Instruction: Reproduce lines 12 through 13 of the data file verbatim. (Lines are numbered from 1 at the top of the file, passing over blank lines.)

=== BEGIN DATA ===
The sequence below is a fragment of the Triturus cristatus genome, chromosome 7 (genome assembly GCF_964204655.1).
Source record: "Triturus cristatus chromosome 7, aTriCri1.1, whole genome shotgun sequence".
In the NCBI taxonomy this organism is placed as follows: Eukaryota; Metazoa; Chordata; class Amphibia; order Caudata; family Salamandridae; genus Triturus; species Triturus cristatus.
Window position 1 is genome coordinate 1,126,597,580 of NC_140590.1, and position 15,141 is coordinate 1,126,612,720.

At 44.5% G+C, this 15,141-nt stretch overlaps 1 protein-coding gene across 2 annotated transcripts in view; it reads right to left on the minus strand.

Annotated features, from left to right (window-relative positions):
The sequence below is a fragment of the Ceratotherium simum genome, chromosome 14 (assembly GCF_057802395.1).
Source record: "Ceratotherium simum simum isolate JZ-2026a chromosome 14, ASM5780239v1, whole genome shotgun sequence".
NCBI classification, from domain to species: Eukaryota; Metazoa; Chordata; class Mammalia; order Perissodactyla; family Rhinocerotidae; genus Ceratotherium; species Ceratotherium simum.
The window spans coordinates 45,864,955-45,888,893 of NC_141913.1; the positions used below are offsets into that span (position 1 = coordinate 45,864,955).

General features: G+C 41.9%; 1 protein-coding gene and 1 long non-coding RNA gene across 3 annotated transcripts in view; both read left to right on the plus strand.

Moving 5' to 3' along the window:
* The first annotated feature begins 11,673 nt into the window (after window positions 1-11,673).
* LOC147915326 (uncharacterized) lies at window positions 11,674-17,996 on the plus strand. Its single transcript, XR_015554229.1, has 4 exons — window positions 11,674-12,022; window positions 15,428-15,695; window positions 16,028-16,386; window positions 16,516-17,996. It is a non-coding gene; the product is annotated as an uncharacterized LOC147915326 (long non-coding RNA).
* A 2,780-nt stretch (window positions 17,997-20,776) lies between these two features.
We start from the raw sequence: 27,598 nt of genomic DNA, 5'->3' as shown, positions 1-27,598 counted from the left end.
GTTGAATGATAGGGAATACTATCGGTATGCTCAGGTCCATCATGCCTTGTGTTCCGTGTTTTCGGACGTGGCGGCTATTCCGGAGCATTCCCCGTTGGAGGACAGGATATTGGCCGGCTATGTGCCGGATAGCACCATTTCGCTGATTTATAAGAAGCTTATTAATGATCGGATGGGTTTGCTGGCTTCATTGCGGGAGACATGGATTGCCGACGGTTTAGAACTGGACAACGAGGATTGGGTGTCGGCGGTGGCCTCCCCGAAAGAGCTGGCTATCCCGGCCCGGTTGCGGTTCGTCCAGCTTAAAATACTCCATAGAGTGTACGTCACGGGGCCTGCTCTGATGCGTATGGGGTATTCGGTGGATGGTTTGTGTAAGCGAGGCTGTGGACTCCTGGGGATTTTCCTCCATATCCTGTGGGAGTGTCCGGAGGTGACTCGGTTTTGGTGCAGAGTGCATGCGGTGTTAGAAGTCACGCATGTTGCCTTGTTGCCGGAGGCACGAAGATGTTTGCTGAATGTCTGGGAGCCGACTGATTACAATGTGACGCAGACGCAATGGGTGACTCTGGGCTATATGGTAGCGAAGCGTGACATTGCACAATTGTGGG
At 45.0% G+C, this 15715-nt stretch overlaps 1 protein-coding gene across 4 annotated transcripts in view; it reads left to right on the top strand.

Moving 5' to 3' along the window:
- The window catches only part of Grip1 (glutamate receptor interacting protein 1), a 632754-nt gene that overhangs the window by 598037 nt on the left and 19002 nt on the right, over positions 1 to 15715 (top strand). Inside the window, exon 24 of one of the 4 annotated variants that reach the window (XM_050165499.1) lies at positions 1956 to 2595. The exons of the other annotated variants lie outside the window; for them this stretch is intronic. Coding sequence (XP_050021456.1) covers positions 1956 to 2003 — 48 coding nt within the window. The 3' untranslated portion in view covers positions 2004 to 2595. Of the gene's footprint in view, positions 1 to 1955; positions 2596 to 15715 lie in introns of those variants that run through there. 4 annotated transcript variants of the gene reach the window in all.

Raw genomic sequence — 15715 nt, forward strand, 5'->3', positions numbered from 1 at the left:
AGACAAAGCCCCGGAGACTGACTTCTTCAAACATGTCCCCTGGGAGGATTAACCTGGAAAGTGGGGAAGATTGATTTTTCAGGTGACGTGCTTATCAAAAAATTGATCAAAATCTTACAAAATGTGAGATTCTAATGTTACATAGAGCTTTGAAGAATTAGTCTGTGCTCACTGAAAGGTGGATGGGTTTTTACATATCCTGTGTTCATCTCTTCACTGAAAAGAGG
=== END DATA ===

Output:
Moving 5' to 3' along the window:
* The first annotated feature begins 11,673 nt into the window (after window positions 1-11,673).